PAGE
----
Archive for February, 2013

A Penny for Your Thoughts

Tuesday, February 19th, 2013

If you’re a Canadian developer writing POS software, you have probably implemented a Penny Rounding algorithm to deal with the removal of the Canadian Penny from circulation.  An issue with writing such software is ensuring it works with a variety of regional settings, especially if the target machines are not locked down, or require support for multiple languages.

My implementation is as follows:

function PennyRound(Value :Currency) :Currency;
{
Implements the Canadian Penny Rounding algorithm
to round to a 5 cent value.
}

var
  sTemp :string;
  LastDigit :Char;
begin
  sTemp := FloatToStrF(Value,TFloatFormat.ffFixed,15,2);
  LastDigit := sTemp[Length(sTemp)];

  if CharInSet(LastDigit,['2','7']) then
  begin  //round down by subtracting 0.02
    Result := Value - 0.02;
  end
  else
  if CharInSet(LastDigit,['1','6']) then
  begin  //round down by subtracting 0.01
    Result := Value - 0.01;
  end
  else
  if CharInSet(LastDigit,['4','9']) then
  begin  //round up by adding 0.01
    Result := Value + 0.01;
  end
  else
  if CharInSet(LastDigit,['3','8']) then
  begin  //round up by adding 0.02
    Result := Value + 0.02;
  end
  else  //value is already in 5 cent increments
  if CharInSet(LastDigit,['5','0']) then
  begin
    Result := Value;
  end;
end;

Anyone have a better implementation?


AnyDAC Acquisition

Thursday, February 7th, 2013

While the information available regarding the AnyDAC acquisition is pretty sparse, I find it worrysome.  Perhaps I’m alone on this, but why does a company acquire a competing technology?  I can think of a couple of reasons: 1) the technology is better than what they currently have, or 2) the company that owns the technology is more progressive and so acquiring them early enough prevents having to compete with, and quite possibly lose to them later.  Otherwise, licensing it is a viable option depending on its intended usage.

Marco in his announcement stated that AnyDAC is “considered the best data access library for Delphi”, and “its [dbExpress] features set remained very stable since it was introduced, and the transition to dbExpress IV started in Delphi 2009, was never fully completed.”  I interpret this last statement as an indication that dbExpress has not continued to evolve, and was never completed in over 4 years.  That is a little disturbing since EMBT sells their additional drivers as part of the Enterprise SKU which commands a large price tag.  It’s also scarey in that Delphi’s popularity was largely due to it’s ability to produce first class client/server applications, and then later distributed database applications.  If EMBT fell behind in such core functionality, to the point where they had to buy a third party product to keep pace, what does that say about their direction?  It’s also concerning that the AnyDAC acquisition might very well mean a change to the EULA in the next release due to the additional cost, and the deprecation of DBX.  I’m sure other EMBT partners such as DevArt are thrilled!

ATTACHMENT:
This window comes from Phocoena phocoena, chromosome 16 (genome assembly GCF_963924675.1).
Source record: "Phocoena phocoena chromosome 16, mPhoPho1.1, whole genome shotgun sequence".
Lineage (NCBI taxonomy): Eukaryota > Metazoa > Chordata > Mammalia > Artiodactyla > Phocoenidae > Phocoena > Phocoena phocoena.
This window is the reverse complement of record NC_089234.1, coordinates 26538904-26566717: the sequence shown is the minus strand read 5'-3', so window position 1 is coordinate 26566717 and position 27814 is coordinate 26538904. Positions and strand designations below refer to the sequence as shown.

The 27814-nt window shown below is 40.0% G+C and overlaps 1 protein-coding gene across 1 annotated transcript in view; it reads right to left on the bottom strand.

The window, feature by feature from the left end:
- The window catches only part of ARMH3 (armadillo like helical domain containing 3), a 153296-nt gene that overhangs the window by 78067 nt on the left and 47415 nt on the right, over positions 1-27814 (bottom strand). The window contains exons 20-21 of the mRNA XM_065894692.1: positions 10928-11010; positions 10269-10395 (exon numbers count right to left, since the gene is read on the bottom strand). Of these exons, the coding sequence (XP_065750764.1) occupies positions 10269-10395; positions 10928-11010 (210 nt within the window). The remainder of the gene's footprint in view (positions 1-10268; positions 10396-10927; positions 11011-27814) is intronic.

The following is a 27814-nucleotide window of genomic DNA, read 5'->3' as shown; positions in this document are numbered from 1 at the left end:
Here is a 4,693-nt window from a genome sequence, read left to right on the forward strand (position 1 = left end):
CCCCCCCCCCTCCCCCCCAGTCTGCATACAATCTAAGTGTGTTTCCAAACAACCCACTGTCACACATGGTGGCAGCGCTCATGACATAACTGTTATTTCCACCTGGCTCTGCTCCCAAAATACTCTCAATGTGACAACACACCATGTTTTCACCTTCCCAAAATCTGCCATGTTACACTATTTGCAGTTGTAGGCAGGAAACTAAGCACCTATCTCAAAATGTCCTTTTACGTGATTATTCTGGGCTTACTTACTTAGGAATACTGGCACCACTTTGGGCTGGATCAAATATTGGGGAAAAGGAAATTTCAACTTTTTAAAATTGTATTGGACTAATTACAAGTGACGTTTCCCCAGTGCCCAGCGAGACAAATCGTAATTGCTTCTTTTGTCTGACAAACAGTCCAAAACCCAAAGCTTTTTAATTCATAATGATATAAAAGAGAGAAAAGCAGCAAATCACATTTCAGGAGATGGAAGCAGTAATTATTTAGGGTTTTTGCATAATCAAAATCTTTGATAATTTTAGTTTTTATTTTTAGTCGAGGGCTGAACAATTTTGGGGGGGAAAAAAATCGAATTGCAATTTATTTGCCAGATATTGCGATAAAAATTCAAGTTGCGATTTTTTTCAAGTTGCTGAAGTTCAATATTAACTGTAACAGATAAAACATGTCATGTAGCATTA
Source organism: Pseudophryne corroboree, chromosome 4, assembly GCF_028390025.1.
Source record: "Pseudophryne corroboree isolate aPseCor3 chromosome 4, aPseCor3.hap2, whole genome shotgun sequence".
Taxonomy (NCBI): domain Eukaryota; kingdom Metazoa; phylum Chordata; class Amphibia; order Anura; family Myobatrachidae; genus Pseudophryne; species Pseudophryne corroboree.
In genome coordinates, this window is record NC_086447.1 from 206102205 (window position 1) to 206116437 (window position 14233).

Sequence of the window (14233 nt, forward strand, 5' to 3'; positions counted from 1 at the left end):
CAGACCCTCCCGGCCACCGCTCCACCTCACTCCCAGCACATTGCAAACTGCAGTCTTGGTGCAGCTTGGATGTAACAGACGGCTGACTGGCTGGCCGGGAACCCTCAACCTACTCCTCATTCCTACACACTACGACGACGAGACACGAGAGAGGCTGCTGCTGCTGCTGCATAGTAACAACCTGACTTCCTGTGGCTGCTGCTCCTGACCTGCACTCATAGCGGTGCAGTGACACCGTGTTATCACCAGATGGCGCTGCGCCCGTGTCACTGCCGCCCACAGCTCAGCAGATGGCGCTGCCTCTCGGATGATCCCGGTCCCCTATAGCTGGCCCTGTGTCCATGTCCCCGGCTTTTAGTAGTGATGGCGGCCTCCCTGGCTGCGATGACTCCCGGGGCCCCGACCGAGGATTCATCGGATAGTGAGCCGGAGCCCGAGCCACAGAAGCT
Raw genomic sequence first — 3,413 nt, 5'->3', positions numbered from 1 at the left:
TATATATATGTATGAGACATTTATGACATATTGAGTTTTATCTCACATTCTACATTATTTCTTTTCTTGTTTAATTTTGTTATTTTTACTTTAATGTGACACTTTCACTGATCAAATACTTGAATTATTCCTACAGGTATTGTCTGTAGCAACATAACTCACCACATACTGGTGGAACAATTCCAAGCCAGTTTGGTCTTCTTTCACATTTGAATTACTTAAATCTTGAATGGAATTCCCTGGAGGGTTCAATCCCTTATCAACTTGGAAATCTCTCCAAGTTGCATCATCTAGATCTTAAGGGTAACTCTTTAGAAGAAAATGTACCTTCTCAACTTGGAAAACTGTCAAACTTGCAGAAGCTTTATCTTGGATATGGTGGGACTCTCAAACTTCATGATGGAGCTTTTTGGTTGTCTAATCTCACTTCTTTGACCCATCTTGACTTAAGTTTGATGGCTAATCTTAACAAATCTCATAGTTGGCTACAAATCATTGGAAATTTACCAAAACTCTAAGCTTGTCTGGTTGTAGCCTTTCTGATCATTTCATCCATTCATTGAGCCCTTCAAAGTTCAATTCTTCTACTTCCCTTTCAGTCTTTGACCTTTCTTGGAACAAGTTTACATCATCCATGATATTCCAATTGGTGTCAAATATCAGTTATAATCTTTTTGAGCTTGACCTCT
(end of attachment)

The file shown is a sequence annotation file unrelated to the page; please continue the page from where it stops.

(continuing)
Add to that, the acquiring company is apparently suffering financially, raising it’s prices in the new year, laying off staff, etc, and it really makes you wonder why in January they were negotiating a deal with DA-Soft to purchase DA-Soft’s primary product.  The last time this happened they acquired a flaming ape.

I suppose time will tell what this means to the Delphi community.  I personally don’t see it as a positive.  If I wanted to use AnyDAC, all I had to do was buy it.  Now I will very likely be paying for it (Kind of like the “free” HTML Builder 5 you get with Delphi), whether I want it or not, and there is no telling what the customer service, and development direction of Any DAC will be like in the future.  As part of EMBT, it will become EMBT’s.

I Spy…

Thursday, February 7th, 2013

Whenever I take on a new maintenance project I find that sometimes form names do not adhere to a standard naming convention, or it takes a while to get accustomed to the one used.  For that reason, if you encounter a bug, or behaviour that is not desired when running an application outside of the IDE, it is often difficult to figure out what form is active when the error occurs.

An old school way to answer this question is to use Spy++ to get the window class name, which for Delphi forms is the Delphi class name.  Since Spy++ is a Microsoft VC++ application and tool, it doesn’t come with Delphi so I always have to get it from another source.  I recently found this location with multiple versions.  Guess I’m not the only one who still uses this tool!